The cracks happened on heat up (since they have opened up wide). A combination of issues contribute. The kiln shelves heat-sink the wide flat bottoms, vessel walls are thick, there is some unevenness of wall thickness and only a 30-minute hold at 220F to remove glaze water from the bisque (that could have left dampness in thicker sections); these combined to produce temperature gradients within the piece. The firing schedule rose rapidly from 250-2100F (400F/hr) amplifying these gradients as it climbed. At quartz inversion these gradients produced a wave of volumetric change moving through the bisqued piece and it initiated a crack where different thickness met at a sharp contour, the bottom corner.

Monday 4th February 2019

Vitrification can be obvious by simple visual inspection

Vitrification can be obvious by simple visual inspection

The unglazed surface of the left piece has a sheen, it is a product of glass development during firing to cone 6. That body is a 50:50 mix of a cone 8 stoneware and a low fire earthenware red (a material that would normally be melted by this temperature). Together they produce this dense, almost zero-porosity ceramic. The unglazed surface on the right looks more like plaster, and it is absorbent, about 5% porosity. It is a mix of the same stoneware but with 50% ball clay. The refractory ball clay assures that the stoneware, which was already inadequately vitreous, is even more so. As you can imagine, the left piece is far stronger.

Monday 4th February 2019

200 Shimpo wheels just arrived, ready to be certified

200 Shimpo wheels just arrived, ready to be certified

January 2019. Another shipment of wheels and pugmills from Nidec-Shimpo. Although a large company, making drive mechanisms for many types of heavy equipment, they apply their technology to potter's wheels as a matter of pride in a country that reveres pottery in its culture. Every box has been opened to reveal the existing serial number. A certified inspector will check every one of them and affix another sticker to assure they meet CSA Code SPE-1000 for electrical safety. This approval enables the sale of the equipment to public institutions. And it assures your that the equipment meets CSA electrical standards and is safe to use.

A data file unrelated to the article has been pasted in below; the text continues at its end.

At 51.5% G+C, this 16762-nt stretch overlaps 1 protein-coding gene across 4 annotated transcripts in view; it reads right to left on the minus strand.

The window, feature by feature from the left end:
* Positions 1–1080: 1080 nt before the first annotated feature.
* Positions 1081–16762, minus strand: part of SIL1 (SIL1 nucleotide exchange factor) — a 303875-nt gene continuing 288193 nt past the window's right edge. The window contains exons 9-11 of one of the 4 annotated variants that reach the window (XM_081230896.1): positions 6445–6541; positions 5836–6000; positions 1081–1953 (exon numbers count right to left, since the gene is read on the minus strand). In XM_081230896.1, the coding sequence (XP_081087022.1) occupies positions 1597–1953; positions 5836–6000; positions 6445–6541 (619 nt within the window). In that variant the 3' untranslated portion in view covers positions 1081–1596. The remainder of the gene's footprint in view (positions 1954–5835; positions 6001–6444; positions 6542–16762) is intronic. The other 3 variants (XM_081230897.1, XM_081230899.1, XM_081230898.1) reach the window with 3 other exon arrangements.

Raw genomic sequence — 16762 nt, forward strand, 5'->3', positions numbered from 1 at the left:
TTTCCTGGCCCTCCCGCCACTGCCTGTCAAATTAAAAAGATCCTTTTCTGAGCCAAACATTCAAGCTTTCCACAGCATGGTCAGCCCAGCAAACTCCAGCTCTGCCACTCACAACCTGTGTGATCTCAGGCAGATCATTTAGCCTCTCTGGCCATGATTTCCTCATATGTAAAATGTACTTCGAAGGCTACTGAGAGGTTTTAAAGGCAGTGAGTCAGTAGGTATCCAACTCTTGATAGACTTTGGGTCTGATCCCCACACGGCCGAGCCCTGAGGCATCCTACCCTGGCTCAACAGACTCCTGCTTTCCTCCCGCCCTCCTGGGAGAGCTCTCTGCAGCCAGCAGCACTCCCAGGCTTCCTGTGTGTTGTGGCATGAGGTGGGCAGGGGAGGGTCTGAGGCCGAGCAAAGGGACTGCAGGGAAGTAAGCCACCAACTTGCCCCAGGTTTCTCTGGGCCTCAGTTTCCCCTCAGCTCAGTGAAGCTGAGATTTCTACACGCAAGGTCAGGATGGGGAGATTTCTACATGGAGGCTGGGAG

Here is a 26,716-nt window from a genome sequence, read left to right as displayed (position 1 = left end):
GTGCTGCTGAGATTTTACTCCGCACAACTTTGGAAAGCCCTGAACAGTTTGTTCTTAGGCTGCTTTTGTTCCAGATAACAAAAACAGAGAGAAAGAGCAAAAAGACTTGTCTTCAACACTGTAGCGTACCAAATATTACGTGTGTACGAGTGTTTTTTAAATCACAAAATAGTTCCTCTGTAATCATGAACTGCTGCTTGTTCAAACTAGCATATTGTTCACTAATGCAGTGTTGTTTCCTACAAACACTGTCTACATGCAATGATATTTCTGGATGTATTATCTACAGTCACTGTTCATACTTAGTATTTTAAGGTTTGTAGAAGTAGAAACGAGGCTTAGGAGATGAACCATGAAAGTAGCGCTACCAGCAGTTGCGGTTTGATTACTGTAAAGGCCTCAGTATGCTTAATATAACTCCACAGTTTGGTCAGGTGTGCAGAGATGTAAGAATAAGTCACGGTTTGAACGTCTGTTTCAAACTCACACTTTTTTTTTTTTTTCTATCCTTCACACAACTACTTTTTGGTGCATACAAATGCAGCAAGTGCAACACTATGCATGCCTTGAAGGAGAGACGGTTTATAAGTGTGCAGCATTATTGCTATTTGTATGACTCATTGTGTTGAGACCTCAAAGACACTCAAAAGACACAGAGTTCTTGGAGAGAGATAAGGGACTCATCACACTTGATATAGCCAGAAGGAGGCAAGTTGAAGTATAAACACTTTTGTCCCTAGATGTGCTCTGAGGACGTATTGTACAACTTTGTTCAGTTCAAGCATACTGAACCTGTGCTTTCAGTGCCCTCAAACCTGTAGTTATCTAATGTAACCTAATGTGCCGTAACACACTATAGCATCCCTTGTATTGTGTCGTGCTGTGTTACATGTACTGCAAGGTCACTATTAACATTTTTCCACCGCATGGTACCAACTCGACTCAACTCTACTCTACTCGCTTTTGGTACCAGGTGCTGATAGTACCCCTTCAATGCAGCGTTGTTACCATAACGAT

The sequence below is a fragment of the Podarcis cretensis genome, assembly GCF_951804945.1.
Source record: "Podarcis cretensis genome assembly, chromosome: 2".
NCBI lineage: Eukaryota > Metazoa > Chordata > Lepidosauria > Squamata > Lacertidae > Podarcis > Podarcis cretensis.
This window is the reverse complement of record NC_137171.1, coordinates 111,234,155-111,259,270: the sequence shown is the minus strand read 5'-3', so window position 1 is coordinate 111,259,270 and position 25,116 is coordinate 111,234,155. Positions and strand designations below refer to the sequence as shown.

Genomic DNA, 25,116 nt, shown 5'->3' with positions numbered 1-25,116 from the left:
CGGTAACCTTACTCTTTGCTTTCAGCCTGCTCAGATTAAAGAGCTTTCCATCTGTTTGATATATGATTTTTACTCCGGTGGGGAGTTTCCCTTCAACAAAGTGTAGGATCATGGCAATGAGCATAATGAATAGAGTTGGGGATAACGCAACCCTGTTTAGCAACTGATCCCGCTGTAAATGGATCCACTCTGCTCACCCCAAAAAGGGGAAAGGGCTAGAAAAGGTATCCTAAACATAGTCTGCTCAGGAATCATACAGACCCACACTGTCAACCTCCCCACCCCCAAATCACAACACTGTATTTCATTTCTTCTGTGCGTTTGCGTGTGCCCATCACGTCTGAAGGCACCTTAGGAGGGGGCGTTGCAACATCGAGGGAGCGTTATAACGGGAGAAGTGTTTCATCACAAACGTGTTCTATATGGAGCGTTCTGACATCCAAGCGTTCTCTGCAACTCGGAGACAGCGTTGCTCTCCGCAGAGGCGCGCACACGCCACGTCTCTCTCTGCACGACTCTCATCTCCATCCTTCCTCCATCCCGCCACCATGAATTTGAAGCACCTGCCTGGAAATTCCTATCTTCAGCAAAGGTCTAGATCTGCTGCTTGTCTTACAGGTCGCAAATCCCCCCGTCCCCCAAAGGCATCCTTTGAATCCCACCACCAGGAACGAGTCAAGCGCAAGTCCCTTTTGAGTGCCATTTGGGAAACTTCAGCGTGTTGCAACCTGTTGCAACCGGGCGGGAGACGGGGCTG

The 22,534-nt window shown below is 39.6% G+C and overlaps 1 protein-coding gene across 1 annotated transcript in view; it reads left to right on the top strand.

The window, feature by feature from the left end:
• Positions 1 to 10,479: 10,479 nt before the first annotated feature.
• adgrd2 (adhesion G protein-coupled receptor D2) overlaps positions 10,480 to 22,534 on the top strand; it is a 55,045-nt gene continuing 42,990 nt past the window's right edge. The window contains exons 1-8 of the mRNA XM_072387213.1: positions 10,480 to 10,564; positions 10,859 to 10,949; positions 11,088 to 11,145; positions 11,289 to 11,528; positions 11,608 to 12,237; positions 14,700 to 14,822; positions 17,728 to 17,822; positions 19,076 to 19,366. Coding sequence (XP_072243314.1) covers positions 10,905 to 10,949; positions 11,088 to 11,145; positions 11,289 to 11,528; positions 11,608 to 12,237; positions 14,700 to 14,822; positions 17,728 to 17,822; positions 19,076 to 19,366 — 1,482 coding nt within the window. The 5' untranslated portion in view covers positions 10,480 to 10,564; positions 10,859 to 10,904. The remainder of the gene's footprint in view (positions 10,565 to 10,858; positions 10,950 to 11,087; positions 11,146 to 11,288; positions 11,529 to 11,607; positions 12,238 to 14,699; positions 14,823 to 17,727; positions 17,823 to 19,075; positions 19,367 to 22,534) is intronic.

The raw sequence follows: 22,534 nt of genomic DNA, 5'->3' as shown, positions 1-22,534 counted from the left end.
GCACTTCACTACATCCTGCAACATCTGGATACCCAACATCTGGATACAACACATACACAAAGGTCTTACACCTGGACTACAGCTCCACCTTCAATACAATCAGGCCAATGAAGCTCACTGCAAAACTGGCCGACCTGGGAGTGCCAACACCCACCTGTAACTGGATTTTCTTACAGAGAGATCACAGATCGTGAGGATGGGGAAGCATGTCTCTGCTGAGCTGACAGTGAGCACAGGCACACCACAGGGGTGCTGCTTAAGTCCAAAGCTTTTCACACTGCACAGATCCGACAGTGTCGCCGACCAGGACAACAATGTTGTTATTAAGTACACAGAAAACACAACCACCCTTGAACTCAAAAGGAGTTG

Tuesday 22nd January 2019

Liquify of a pint of brushing glaze. It's easy!

Liquify of a pint of brushing glaze. It's easy!

I counter-balanced the measuring cup and weighed out 250g of water. Then I added 100g of Laguna gum solution and stirred it. I put that into the blender and added 500g of powdered glaze (you can use any glaze recipe). I started the blender on slow then increased it one-at-a-time to full speed. After less than a minute (and a little work with a spatula) it was creamy smooth. It painted evenly on the tile just like a commercial bottled glaze, drying slowly. This produces a specific gravity of 1.58 (which is pretty high) so I can add water and thin it with no issues.

Thursday 6th December 2018

G2934Y glaze with stains on P300 and Polar Ice

G2934Y glaze with stains on P300 and Polar Ice

Mugs hand-built by Tony Hansen. This base glaze is an adjustment to the original G2934 matte. It employs a frit to source the MgO instead of dolomite. The result is a glaze that melts and flows very well, yet is matte. And it is a great host for a wide range of stains, they look better in this than in a glossy base. The only color that has not worked well so far is purple.

Thursday 6th December 2018